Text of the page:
Nelson & Nicholas I

There is no time for detail right now; I wrote this while trying to catch up after illness and having discovered, only just in time, that I never originally wrote the lecture I was planning to recycle for the week then upcoming. (I have three tight-spaced pages of structure notes that answer a different question to the one I’m now addressing. I don’t remember most of what it was I was getting at. I can’t help but wonder if I did on the day. And what the students understood. I honestly think I have got better at teaching. Anyway.)

So in lieu of actual content, let me register two observations: firstly, that Jinty Nelson’s “Women and the Word in the Earlier Middle Ages” (in W. Sheils & Diana Wood (edd.), Women in the Church, Studies in Church History Vol. 27 (Oxford 1990), pp. 53-78, repr. in Nelson, The Frankish World 750-900 (London 1996), pp. 199-222) is brilliant and especially for successfully negotiating the line between unsustainable and sustainable generalisations, in this case about female literacy but it’s also worth looking at just as a methodological model.

Secondly, that I thought it was impossible that no-one had written anything since the 1890s about Pope Nicholas I, given how he seems to have been successful in almost every argument with kings in his pontificate and also the originator of a number of letters that show he was really interested in making his administration work (saying things that show there were problems, admittedly, like, “I hear you’ve had a letter from me appointing so-and-so archbishop but I didn’t send it so don’t, please send the case to me here and I’ll judge it in person”, but therefore that he is trying to address the problems).1 And, in fact, the learned Magistra et mater has done some digging and come up with a solid half-page of bibliography and more that I will probably never have time to follow up, but alone I could find almost nothing. Regesta Imperii records a book, but it is actually only a dissertation, written thirty years ago.2 (I searched in German too, but apparently I can’t spell ‘Nikolaus’…) However, I know those counter-facts because Google reveals that the author of that dissertation is now Lieutenant-Colonel Professor Jane Carol Bishop (and this is surely more dignities than most of us can ever aspire to have in one name) at The Citadel, the Military College of South Carolina, and she hopes to publish the monographic revision of that thesis some time soon. Well, I hope she does, because as I say, I find it mind-boggling that there is so little work on this period of papal history even with Magistra’s finds, and I would buy this book and then read it, so I would.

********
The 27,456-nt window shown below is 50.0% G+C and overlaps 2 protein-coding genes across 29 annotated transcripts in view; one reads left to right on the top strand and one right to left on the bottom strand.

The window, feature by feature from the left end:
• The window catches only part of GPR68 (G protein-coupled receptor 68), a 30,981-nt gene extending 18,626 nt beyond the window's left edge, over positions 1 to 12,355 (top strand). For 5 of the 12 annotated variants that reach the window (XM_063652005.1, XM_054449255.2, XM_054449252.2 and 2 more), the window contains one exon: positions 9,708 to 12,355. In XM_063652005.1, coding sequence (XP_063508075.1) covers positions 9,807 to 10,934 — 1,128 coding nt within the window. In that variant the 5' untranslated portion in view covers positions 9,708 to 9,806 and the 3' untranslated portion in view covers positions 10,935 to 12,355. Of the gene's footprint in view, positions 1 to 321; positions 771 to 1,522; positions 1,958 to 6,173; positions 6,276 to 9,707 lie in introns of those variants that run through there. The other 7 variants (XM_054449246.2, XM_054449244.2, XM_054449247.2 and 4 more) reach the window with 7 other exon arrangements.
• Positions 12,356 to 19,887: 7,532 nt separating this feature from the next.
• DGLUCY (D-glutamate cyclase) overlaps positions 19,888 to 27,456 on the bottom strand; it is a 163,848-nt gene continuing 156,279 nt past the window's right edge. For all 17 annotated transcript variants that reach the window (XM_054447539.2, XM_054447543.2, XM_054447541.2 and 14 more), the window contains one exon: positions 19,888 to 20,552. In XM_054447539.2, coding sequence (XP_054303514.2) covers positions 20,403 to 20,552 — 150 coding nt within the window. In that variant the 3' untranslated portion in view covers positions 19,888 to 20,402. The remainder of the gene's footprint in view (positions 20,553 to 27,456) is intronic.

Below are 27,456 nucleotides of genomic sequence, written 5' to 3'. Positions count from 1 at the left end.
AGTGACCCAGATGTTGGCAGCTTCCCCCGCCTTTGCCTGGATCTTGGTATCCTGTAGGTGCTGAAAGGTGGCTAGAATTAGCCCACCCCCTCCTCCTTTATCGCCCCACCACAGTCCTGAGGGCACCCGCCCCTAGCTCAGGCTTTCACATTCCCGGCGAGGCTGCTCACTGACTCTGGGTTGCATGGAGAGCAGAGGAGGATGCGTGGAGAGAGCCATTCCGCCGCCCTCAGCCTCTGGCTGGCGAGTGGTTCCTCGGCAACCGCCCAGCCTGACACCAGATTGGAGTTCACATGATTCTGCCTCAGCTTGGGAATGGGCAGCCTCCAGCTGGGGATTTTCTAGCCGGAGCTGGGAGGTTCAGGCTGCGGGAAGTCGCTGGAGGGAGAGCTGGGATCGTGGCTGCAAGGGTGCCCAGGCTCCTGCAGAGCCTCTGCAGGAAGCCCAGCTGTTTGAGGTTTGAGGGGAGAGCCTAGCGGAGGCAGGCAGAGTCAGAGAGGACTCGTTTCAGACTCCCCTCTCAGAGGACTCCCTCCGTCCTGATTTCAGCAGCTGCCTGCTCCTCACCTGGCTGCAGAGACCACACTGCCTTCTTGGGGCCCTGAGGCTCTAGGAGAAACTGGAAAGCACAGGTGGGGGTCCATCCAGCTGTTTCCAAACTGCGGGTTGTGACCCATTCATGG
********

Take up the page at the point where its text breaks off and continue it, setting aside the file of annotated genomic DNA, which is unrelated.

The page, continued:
1. On which, Ernst Pitz, “Erschleichung und Anfechtung von Herrscher- und Papsturkunden vom 4. bis 10. Jahrhundert” in Fälschungen im Mittelalter. Internationaler Kongreß der Monumenta Germaniae Historica München, 16.-19. September 1986, III: diplomatische Fälschungen I, Schriften der Monumenta Germaniae Historica 33.iii, pp. 69-113.

2. Jane Carol Bishop, “Pope Nicholas I and the First Age of Papal Independence”, unpublished Ph.D. thesis, University of Columbia 1980. (The RI-Opac link given above claims a printing Michigan 1981, but I can’t find any evidence for this elsewhere and the author’s own CV doesn’t say so, so I think it’s pretty OK to disbelieve it.)

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4 responses to “Nelson & Nicholas I

  1. There is a more recent book that may count, but it was not long ago that I read that there has been no full-blown study of Edward III since…1689.
    This makes sense if you think about how many years he reigned and how much new paperwork his governments created over the years.

  2. The ‘printing’ that RI-OPAC refers to is that UMI (now Proquest) did a microfilm of the thesis, like they do of most US PhDs. And you can still buy that from here. Whether it’s worth getting a 30 year old dissertation now rather than waiting for the possible book of the thesis depends on how desperately you need the information and how much you think research has advanced in the last 30 years. Unfortunately, there doesn’t seem to be a copy coming up on COPAC, so it’s unlikely that a library near us has already bought the dissertation.

  3. Pingback: Seminary LVI: what use a Carolingian chronicle? « A Corner of Tenth-Century Europe

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